Sat 7 Nov - Lisbon R&R Day 1

Today was walking Lisbon some more. Even though the place is hilly, it is mostly very walkable indeed. 

Instead of wandering to the centre via Av. da Liberdade, I decided to walk as one of the hop on / hop off tourist buses go. I had the expectation that the bus would pass interesting places. And it did. 

This park is called Jardim de S. Pedro de Alcantara. One of many places with great Lisbon views that I visited today. 
Jardim de S. Pedro de Alcantara had this unusual feature. A cut out where greens were growing, water running and pigeons resting. Peaceful. Where is the vortexing?
I soon also passed the end stop for one of the old Lisbon teams, presumably to get to that park Jardim de S. Pedro de Alcantara that I just passed. 
I now entered that old bohemian neighborhood of Bairro Alto I visited on the walking tour yesterday from the north. I wanted to explore it more and take a few photos. The word Bairro by the way means neighborhood in Portuguese. Barrio in Spanish. 

Of course, 10am is not action time in Bairro Alto but the signs from last night were still there for everybody to see. 
A few more Bairro Alto streetscape photos. 

A neighborhood like Bairro Alto will of course have some good street art. 
Now check out the lower left corner of this piece of street art.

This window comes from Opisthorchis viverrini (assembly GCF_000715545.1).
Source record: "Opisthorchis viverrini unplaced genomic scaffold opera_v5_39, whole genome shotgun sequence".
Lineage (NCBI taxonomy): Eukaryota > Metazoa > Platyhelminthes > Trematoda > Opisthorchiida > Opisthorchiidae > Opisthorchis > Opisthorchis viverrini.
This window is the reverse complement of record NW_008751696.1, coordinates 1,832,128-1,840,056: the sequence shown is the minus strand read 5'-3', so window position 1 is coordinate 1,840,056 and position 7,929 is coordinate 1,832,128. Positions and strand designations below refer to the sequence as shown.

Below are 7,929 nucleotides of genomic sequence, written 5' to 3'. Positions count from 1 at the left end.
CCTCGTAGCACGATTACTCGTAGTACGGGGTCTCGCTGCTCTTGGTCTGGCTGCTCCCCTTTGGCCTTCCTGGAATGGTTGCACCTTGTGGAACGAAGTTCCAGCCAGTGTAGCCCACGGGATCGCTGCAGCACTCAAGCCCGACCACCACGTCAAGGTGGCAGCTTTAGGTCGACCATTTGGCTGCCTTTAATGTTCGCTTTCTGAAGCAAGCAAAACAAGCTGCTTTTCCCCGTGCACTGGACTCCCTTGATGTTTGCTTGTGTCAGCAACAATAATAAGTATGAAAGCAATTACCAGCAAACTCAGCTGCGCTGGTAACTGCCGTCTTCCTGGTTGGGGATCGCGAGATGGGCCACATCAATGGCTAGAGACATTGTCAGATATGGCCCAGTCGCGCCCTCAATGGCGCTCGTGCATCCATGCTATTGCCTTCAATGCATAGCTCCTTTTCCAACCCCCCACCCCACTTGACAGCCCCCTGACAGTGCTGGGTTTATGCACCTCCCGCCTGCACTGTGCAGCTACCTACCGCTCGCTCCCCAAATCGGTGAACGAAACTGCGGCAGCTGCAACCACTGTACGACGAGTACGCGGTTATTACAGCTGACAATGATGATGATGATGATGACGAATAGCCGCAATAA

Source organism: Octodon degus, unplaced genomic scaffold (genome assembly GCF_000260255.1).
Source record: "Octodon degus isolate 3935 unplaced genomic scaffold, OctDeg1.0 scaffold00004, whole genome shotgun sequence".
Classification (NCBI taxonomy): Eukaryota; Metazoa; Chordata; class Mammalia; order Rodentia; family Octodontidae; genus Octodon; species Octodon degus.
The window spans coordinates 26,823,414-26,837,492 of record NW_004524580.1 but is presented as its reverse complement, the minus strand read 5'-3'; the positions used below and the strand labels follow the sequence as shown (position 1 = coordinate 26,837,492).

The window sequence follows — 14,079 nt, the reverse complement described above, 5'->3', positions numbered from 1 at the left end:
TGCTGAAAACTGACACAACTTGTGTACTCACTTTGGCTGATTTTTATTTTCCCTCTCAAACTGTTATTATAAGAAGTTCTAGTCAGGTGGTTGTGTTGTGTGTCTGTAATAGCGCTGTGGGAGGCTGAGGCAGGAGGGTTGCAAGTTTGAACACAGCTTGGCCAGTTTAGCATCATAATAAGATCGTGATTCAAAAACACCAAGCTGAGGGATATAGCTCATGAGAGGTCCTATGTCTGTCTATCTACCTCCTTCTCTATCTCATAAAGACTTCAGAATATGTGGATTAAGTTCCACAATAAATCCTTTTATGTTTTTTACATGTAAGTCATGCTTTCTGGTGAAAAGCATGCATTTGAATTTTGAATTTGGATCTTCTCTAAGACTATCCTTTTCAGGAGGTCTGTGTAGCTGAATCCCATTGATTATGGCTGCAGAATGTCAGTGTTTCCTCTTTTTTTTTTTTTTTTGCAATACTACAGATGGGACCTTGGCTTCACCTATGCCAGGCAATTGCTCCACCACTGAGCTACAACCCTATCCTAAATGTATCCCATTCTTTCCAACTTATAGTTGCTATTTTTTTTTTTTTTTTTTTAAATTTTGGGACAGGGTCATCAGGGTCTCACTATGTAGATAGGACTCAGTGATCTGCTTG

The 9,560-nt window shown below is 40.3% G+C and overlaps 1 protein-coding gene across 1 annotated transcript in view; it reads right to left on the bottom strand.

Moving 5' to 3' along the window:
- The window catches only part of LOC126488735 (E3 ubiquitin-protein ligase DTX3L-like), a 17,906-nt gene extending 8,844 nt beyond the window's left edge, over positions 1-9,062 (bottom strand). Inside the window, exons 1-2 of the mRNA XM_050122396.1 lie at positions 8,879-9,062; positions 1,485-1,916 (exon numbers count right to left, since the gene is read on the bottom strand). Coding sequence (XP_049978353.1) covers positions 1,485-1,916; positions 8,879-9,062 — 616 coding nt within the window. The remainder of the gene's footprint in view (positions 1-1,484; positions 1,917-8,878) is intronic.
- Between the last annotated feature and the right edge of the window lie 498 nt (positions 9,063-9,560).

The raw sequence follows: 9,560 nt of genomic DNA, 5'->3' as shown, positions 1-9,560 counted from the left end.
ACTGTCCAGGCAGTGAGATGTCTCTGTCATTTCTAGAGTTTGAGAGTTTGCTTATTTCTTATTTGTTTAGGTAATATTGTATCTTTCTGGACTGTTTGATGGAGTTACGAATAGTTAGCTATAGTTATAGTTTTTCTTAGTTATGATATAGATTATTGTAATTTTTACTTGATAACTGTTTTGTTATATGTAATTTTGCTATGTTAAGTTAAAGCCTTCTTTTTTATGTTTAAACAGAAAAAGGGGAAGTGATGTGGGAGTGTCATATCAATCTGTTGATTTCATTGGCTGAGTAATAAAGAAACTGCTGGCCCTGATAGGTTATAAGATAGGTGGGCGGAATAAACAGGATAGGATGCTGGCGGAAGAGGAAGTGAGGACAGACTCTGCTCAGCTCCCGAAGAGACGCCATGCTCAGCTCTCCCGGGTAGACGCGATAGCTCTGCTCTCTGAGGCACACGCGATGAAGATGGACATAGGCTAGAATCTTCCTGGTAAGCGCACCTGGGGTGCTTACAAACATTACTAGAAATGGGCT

Yes, a soldier with a flower. This, including another image with the flower inside the barrel of a gun, are symbols of Portugal's bloodless revolution against their very long dictatorship in 1974. 
I don't want to elaborate on Portugal's dictatorship in this blog. 
If anybody is interested, please refer to this article which describes it well:

I then stumbled onto the same square Praça Luis de Camões where yesterday's walking tour commenced. 
Ha, I could even see yesterday's tour guide doing the rounds again with a new group of punters. 
I continued walking towards the river Tagus over several road bridges. Great looking down and along the streets. 
I was not sure what the pink meant but the thoughts obviously go towards some gay and lesbian event. 
Down by the river Tagus the fishermen mingled with tourists. 

Note the familiar looking bridge in the background, the Ponte de 25 Abril. A fleeting similarity to the Golden Gate Bridge in San Francicso perhaps...?

As both Lisbon and San Francisco are subject to earthquakes, this type of bridge is apparently most likely to withstand an earthquake. 
This statue in Almada across the river Tagus looks also familiar. The statue is called Cristo Rei or Christ the King. 

It was inspired by the Christ the Redeemer statue in Rio de Janeiro, Brazil, after the Cardinal Patriarch visited that city and thought that Lisbon also needed a similar type of monument. 
Selfie time. I had a great time exploring the riverfront. 
More fantastic street art of what looked like an old customs or harbour building. 

After exploring the waterfront for a while, I slowly wandered up the hills towards the castle. 

I stumbled onto a servico publico, public toilet, which many times are tiny and set among residential buildings. 

The reason why I include the below photo is that: 
1. This is the view when standing up doing business, not bad.